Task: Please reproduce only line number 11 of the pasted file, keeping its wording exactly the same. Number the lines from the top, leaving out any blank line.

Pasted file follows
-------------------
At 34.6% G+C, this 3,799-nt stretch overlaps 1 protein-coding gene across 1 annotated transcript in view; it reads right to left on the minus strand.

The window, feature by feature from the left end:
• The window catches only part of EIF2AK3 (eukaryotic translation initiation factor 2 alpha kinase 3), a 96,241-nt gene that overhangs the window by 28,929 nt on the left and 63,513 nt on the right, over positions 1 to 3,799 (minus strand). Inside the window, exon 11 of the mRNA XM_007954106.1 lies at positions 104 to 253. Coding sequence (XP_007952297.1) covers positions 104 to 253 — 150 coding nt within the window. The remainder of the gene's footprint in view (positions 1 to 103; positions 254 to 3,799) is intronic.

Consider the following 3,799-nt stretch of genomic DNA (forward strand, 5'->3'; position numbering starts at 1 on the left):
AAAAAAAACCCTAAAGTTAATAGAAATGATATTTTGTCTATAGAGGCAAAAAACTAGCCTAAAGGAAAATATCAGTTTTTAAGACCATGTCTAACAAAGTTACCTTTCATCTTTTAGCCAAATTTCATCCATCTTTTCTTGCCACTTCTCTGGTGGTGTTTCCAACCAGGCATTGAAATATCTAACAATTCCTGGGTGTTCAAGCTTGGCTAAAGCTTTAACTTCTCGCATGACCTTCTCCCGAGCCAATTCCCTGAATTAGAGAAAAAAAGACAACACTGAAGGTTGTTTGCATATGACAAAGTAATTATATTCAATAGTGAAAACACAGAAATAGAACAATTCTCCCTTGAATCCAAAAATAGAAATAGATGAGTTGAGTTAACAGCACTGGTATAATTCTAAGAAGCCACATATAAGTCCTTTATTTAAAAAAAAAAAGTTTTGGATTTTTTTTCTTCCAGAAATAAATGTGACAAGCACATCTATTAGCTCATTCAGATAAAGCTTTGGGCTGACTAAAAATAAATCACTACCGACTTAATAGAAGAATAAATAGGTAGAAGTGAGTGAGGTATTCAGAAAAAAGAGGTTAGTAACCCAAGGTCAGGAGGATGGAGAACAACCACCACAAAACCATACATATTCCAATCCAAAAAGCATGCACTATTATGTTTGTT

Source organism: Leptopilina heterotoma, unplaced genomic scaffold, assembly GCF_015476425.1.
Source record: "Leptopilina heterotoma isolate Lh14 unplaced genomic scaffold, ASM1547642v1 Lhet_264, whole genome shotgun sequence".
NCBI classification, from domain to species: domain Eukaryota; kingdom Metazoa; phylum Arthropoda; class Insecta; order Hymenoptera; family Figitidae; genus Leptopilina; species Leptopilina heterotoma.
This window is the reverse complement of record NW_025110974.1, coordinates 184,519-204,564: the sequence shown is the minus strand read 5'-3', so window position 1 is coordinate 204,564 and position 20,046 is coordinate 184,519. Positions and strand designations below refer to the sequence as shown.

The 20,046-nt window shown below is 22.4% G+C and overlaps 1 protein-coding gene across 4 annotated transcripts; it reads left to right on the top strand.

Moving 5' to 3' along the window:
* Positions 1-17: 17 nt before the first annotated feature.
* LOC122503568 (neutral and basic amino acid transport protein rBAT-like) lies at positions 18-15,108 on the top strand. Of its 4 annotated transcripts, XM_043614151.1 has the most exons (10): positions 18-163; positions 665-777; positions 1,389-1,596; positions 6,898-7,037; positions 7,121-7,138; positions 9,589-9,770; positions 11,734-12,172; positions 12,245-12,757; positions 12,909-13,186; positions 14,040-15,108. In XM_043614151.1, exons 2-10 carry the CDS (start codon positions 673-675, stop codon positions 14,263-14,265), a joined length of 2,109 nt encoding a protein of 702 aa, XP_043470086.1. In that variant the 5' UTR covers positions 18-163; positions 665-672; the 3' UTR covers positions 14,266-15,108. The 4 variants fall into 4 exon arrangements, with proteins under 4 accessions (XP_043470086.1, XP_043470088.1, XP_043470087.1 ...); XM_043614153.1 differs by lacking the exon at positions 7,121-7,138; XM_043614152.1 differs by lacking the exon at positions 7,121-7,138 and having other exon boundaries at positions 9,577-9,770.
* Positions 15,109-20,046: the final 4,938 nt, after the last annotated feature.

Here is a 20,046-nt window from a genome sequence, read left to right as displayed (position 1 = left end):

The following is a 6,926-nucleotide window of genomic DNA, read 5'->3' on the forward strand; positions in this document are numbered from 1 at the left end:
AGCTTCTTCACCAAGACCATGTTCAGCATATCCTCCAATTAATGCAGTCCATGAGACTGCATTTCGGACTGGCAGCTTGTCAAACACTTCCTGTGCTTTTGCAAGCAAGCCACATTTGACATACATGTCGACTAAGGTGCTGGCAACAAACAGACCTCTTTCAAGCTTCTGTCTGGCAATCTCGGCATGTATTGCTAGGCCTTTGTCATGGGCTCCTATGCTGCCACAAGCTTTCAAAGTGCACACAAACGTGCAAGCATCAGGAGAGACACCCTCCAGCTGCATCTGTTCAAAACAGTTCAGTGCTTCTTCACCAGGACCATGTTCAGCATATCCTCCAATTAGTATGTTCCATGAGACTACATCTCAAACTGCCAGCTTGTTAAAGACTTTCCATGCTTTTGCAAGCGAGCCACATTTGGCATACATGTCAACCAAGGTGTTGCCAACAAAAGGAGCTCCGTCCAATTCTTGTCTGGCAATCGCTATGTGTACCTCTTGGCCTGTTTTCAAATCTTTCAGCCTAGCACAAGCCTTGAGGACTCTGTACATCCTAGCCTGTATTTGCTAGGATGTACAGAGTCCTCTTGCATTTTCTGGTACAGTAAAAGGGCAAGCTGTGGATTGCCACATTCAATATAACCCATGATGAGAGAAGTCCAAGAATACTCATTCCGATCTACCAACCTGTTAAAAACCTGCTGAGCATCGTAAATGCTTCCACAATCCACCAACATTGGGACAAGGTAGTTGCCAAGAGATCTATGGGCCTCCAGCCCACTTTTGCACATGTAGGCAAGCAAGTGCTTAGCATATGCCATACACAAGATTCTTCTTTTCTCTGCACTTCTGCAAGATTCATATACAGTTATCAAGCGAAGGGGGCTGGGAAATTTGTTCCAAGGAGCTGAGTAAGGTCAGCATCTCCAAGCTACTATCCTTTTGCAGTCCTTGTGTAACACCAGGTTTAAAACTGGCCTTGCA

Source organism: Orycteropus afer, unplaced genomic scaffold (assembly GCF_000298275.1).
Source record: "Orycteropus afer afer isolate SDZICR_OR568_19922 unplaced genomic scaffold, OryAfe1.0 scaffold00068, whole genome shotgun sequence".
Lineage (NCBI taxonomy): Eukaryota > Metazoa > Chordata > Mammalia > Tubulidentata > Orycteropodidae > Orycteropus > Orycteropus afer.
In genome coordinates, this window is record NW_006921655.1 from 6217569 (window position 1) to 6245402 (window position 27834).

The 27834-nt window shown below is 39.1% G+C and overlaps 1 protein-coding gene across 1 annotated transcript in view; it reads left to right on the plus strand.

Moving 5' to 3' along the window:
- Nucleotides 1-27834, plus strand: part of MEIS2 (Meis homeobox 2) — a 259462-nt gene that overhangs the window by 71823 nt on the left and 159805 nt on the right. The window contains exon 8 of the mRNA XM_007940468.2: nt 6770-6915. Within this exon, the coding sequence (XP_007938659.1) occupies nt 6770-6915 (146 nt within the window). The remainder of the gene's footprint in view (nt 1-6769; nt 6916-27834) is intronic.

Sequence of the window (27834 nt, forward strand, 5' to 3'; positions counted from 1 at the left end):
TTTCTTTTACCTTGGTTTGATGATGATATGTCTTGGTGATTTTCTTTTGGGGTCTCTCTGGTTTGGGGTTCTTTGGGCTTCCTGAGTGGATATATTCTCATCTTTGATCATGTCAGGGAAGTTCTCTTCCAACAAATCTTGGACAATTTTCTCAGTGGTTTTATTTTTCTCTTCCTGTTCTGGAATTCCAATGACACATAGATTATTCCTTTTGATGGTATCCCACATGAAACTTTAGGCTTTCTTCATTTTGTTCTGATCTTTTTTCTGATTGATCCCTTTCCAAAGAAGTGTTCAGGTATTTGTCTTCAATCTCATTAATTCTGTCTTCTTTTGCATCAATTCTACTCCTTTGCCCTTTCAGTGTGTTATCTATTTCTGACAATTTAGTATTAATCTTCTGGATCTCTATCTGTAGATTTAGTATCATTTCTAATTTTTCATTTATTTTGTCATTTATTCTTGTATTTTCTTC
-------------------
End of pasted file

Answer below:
Moving 5' to 3' along the window: